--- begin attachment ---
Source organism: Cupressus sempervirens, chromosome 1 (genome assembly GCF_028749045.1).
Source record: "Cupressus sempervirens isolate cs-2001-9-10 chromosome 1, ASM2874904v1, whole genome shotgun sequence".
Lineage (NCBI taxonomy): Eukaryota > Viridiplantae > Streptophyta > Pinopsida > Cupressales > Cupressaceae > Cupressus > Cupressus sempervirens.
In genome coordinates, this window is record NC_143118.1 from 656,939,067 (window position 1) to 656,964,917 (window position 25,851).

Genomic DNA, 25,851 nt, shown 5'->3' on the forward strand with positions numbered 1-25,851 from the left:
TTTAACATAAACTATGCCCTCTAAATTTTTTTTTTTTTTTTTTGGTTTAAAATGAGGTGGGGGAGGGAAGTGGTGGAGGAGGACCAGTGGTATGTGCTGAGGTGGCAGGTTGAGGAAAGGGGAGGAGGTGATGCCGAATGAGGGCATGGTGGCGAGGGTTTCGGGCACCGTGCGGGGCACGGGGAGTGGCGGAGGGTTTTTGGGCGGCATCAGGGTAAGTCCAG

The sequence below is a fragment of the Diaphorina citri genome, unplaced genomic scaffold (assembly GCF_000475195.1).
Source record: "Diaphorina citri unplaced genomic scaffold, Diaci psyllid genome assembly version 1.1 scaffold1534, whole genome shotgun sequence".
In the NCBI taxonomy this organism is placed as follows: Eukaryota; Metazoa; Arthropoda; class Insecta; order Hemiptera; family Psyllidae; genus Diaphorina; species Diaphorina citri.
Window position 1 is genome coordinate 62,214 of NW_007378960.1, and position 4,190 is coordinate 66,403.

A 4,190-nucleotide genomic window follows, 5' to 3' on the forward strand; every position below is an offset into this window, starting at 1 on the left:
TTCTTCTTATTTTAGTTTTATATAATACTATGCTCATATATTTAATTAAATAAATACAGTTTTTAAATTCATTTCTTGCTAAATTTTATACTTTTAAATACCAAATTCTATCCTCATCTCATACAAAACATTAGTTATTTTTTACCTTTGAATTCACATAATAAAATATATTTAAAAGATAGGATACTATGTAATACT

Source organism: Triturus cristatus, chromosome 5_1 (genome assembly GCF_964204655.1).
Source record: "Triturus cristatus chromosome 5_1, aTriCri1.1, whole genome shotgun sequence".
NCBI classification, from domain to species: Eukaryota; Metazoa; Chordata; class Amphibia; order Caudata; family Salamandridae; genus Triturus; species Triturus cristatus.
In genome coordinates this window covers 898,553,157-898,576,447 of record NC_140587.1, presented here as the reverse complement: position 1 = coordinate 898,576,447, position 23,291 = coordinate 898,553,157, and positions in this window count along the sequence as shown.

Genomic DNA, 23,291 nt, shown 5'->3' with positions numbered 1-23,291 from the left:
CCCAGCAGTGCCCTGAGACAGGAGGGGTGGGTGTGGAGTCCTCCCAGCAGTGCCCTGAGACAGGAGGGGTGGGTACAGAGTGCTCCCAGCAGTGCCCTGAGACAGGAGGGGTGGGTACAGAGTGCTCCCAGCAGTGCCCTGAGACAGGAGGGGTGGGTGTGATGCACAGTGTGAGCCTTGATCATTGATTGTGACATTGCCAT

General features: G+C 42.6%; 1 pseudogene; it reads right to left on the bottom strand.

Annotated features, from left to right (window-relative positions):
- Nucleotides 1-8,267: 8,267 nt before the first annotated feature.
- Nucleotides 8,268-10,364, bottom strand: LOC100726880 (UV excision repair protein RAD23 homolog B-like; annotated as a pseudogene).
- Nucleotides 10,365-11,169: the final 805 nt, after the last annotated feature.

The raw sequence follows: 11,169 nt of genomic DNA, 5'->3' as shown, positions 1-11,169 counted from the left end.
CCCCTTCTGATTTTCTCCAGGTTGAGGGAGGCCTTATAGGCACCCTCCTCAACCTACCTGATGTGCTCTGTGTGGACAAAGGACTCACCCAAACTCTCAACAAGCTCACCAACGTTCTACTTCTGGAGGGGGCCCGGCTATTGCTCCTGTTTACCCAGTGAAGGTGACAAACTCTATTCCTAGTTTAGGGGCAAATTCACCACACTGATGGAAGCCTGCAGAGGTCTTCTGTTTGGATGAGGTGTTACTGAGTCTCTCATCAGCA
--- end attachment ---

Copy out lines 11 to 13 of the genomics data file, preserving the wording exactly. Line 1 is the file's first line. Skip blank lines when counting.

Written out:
A 4,190-nucleotide genomic window follows, 5' to 3' on the forward strand; every position below is an offset into this window, starting at 1 on the left:
TTCTTCTTATTTTAGTTTTATATAATACTATGCTCATATATTTAATTAAATAAATACAGTTTTTAAATTCATTTCTTGCTAAATTTTATACTTTTAAATACCAAATTCTATCCTCATCTCATACAAAACATTAGTTATTTTTTACCTTTGAATTCACATAATAAAATATATTTAAAAGATAGGATACTATGTAATACT

Source organism: Triturus cristatus, chromosome 5_1 (genome assembly GCF_964204655.1).